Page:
The colt had no idea why the men were untying the rope. Perhaps the merchant had sent for these men to come and kill him!

After the strangers finally loosed the rope, they turned to the crowd and answered, “The Lord has need of him.”

The shorter of the two men gently pulled on the rope and the colt rose to his feet and followed. The chortling crowd grew quiet in amazement. It was ironic that the merchant was still asleep inside the hut while the impossible was happening!

After leading the colt for about a mile, the two men confidently moved through a colorful crowd of strangers and presented the colt to a wiry young man. The colt looked at the man and he felt relaxed. There was something authoritative yet gentle about this man, so unlike the merchant, the stableman, and the animal doctor. The colt also recognized weariness in this man, similar to his worn and whipped mother. This was a man who needed to be carried by a strong and gentle animal.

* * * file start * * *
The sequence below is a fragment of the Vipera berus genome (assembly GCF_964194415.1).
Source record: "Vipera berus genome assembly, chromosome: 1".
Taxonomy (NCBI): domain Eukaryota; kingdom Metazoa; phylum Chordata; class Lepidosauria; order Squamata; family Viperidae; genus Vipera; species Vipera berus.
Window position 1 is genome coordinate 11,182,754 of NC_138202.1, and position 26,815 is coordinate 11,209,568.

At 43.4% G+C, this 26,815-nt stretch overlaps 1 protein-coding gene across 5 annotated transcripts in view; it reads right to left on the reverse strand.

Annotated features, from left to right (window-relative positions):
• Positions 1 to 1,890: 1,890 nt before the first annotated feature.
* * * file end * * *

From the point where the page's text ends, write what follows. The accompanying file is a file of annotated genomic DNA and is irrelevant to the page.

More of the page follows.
A couple of other men in the party approached the leader and asked, “are you sure this is what you wanted, master? There are thousands gathered at the entrance of the city- shouldn’t you want a horse instead?”

The young man stroked the colt’s mane as he said, “Behold, your king is coming to you humbly, and mounted on a colt, the foal of a donkey.”

The young man’s companions simply nodded and they laid white garments across the colt’s back. Out of habit, the colt’s muscles stiffened and his hair rose. Then, the colt felt the man’s slight body mount his back and gently pat his neck. And the colt moved.

The colt took long and confident strides towards the city gate. He noticed a crowd of thousands waving palm branches and shouting praises. Perhaps they were gathered to greet the king about whom the villagers had spoken. But why was the crowd clearing the way for this worthless colt and his humble rider? And why were the people bowing and shouting “Hosanna” to the young man?